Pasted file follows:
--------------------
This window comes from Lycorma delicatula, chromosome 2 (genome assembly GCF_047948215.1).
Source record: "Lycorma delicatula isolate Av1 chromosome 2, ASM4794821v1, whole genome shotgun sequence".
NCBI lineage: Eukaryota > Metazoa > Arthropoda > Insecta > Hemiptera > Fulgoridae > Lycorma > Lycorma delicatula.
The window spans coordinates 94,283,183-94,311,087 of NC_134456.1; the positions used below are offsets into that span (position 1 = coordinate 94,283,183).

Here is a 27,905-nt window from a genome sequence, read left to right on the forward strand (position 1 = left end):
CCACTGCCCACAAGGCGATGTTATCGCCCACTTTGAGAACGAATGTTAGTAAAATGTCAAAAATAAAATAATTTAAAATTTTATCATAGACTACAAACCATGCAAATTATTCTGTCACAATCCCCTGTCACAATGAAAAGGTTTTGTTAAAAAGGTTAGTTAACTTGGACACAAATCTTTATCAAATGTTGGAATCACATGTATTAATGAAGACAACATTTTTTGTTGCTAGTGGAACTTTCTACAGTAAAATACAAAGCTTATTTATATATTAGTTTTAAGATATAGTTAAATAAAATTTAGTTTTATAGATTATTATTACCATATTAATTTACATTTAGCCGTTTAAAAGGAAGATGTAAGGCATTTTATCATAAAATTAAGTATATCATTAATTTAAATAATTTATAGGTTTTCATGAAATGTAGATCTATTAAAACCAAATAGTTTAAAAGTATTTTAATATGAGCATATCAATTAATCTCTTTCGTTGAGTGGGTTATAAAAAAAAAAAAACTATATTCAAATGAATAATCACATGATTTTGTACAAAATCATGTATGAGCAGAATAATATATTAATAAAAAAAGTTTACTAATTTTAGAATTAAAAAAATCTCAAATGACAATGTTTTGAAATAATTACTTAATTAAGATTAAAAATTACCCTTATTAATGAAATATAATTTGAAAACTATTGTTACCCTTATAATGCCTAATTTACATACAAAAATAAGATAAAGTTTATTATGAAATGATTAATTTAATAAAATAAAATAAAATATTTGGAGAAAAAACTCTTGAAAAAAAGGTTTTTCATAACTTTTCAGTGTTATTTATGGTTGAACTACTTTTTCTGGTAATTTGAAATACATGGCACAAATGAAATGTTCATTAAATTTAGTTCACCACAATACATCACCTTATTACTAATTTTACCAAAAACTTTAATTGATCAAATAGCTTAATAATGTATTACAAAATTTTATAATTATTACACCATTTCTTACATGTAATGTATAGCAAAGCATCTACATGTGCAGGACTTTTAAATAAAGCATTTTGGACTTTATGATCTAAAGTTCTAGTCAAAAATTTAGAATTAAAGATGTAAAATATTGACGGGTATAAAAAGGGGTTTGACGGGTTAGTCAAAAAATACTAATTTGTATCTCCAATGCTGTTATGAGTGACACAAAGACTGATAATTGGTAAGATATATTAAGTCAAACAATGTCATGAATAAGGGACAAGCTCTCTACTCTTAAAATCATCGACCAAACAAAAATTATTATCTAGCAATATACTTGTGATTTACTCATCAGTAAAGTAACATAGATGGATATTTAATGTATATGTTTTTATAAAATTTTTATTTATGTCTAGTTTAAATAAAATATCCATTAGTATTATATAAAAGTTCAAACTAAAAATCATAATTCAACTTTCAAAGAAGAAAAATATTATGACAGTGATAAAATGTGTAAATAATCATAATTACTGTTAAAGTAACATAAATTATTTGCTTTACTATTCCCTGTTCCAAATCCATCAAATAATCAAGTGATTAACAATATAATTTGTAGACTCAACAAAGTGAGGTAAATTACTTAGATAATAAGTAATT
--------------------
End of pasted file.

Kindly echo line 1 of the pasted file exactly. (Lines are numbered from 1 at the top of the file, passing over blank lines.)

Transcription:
This window comes from Lycorma delicatula, chromosome 2 (genome assembly GCF_047948215.1).